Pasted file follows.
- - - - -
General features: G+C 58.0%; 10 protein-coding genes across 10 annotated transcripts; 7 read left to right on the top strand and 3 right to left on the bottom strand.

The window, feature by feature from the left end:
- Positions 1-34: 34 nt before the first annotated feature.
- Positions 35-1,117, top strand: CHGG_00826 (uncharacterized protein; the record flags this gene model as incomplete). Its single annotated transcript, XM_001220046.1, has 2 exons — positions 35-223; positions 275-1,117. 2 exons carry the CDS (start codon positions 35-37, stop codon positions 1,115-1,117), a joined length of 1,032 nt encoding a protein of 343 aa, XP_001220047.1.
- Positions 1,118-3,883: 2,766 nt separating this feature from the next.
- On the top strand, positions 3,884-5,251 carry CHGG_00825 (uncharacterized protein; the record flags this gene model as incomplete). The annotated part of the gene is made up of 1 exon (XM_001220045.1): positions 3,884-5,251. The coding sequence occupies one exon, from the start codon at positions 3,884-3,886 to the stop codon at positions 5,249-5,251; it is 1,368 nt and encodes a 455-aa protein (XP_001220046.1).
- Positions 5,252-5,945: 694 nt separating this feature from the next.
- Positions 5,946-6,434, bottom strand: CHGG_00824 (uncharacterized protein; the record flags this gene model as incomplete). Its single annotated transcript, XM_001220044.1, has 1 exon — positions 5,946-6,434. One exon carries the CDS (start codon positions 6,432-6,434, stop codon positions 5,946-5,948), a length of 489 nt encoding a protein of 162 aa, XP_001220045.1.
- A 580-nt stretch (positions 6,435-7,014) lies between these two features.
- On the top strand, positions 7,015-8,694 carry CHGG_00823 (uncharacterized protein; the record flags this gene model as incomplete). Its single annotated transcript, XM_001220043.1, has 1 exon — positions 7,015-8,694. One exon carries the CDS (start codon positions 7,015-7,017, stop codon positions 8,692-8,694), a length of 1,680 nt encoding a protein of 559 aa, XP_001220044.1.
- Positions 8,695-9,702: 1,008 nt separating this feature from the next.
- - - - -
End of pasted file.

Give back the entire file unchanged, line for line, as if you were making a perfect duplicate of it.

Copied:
General features: G+C 58.0%; 10 protein-coding genes across 10 annotated transcripts; 7 read left to right on the top strand and 3 right to left on the bottom strand.

The window, feature by feature from the left end:
- Positions 1-34: 34 nt before the first annotated feature.
- Positions 35-1,117, top strand: CHGG_00826 (uncharacterized protein; the record flags this gene model as incomplete). Its single annotated transcript, XM_001220046.1, has 2 exons — positions 35-223; positions 275-1,117. 2 exons carry the CDS (start codon positions 35-37, stop codon positions 1,115-1,117), a joined length of 1,032 nt encoding a protein of 343 aa, XP_001220047.1.
- Positions 1,118-3,883: 2,766 nt separating this feature from the next.
- On the top strand, positions 3,884-5,251 carry CHGG_00825 (uncharacterized protein; the record flags this gene model as incomplete). The annotated part of the gene is made up of 1 exon (XM_001220045.1): positions 3,884-5,251. The coding sequence occupies one exon, from the start codon at positions 3,884-3,886 to the stop codon at positions 5,249-5,251; it is 1,368 nt and encodes a 455-aa protein (XP_001220046.1).
- Positions 5,252-5,945: 694 nt separating this feature from the next.
- Positions 5,946-6,434, bottom strand: CHGG_00824 (uncharacterized protein; the record flags this gene model as incomplete). Its single annotated transcript, XM_001220044.1, has 1 exon — positions 5,946-6,434. One exon carries the CDS (start codon positions 6,432-6,434, stop codon positions 5,946-5,948), a length of 489 nt encoding a protein of 162 aa, XP_001220045.1.
- A 580-nt stretch (positions 6,435-7,014) lies between these two features.
- On the top strand, positions 7,015-8,694 carry CHGG_00823 (uncharacterized protein; the record flags this gene model as incomplete). Its single annotated transcript, XM_001220043.1, has 1 exon — positions 7,015-8,694. One exon carries the CDS (start codon positions 7,015-7,017, stop codon positions 8,692-8,694), a length of 1,680 nt encoding a protein of 559 aa, XP_001220044.1.
- Positions 8,695-9,702: 1,008 nt separating this feature from the next.